Since then-Stanford professor Sebastian Thrun opened his Fall 2011 Introduction to Artificial Intelligence course to tens of thousands students around the world, there has been a lot of interest and excitement surrounding MOOCs, or massive, open online courses, Singularity Hub reports.
Thrun went on to found a for-profit online university, Udacity, with the backing of some of Silicon Valley’s most influential investors. Two of Thrun’s former Stanford colleagues launched a competitor, Coursera, with the support of the granddaddy of all venture capital firms, Kleiner Perkins. Not to be outdone, the most prestigious universities on the East Coast set up the nonprofit edX.
It seemed clear that the future of education would be in MOOCs. And who wouldn’t want to make lectures given by the best teachers at top universities available online to students in developing countries and poor and remote parts of the United States? MOOC enthusiasts also believe the format can deliver improved professional development by freeing workers to pursue their studies at their (or their employer’s) convenience.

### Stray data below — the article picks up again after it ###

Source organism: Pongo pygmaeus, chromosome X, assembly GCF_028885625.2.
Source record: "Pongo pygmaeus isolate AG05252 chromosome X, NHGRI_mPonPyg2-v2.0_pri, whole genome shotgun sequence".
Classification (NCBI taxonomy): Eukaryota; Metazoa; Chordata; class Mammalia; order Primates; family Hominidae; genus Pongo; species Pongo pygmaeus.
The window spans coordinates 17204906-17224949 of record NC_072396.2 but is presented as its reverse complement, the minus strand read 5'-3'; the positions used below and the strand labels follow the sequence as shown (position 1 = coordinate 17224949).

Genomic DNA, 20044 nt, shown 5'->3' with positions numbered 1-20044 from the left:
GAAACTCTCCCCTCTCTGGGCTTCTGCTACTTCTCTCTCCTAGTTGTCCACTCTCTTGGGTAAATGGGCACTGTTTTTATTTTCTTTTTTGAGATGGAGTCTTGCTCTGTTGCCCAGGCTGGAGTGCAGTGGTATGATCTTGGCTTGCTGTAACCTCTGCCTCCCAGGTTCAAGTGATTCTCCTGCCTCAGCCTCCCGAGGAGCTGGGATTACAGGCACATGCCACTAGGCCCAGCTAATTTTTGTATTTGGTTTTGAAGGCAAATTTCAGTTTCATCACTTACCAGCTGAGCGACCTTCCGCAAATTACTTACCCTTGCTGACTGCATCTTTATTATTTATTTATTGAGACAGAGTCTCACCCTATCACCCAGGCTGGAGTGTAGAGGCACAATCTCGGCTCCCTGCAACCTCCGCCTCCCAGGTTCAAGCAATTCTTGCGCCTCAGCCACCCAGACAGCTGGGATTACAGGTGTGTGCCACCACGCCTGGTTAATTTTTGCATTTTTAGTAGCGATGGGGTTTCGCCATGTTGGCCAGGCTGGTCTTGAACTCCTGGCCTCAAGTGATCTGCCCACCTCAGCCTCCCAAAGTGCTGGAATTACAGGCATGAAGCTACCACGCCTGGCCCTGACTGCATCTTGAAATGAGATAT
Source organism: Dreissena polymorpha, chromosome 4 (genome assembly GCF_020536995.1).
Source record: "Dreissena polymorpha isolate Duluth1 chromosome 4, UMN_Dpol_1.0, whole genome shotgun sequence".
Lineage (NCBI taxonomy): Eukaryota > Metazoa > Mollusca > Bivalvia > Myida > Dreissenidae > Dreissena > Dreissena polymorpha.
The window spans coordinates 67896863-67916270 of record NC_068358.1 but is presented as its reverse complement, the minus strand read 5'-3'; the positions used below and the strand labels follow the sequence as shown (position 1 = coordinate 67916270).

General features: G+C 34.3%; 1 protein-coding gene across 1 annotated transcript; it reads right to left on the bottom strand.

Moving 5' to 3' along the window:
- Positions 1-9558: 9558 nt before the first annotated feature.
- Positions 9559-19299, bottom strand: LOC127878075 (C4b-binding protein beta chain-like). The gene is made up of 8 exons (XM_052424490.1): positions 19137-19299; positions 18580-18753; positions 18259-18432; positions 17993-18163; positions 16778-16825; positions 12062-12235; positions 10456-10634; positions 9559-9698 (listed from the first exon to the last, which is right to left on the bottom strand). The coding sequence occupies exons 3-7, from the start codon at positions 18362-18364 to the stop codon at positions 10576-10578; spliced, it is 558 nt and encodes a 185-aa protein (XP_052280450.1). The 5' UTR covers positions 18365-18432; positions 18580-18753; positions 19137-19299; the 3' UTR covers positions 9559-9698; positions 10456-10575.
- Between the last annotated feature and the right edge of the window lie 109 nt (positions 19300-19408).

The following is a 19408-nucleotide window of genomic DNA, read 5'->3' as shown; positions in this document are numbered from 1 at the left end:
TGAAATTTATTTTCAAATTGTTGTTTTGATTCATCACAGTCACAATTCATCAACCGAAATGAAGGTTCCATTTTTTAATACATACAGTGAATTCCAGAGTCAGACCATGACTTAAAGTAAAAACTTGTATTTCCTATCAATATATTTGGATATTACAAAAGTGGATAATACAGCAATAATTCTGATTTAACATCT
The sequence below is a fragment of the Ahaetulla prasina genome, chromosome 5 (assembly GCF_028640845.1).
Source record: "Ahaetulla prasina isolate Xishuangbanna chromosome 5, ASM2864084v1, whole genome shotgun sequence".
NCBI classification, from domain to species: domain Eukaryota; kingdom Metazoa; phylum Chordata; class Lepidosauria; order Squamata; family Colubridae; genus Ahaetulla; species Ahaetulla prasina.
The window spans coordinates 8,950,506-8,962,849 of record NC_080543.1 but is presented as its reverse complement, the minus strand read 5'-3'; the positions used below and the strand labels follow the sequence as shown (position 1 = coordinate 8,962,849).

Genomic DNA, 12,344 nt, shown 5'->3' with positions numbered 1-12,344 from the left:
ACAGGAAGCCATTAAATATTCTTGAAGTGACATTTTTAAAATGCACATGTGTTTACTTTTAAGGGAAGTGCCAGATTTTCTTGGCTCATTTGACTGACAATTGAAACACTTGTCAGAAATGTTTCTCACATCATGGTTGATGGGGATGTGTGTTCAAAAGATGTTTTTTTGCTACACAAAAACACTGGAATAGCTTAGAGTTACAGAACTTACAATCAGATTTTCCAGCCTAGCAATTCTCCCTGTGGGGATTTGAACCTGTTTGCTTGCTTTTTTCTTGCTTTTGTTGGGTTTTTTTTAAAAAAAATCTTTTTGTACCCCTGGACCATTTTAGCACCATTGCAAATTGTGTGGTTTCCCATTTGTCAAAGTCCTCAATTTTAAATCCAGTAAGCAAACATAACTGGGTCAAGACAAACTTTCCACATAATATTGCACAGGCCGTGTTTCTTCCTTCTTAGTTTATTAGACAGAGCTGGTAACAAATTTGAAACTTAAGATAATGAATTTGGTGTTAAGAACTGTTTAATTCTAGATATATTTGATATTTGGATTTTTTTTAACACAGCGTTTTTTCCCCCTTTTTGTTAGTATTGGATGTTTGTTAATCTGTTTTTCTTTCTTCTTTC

But a few years into the courses’ existence, research on their effectiveness has begun painting a grim picture of their ability to educate students. Can the courses iterate to overcome the challenges?
… MOOC platforms have certainly seen the same research and are moving to address it. The question is, can they up the educational ante and protect the profit margins that keep all but the non-profit edX in business?
Coursera has quietly moved to shorter courses to reduce dropouts, a shift that will have negligible effects on its margins.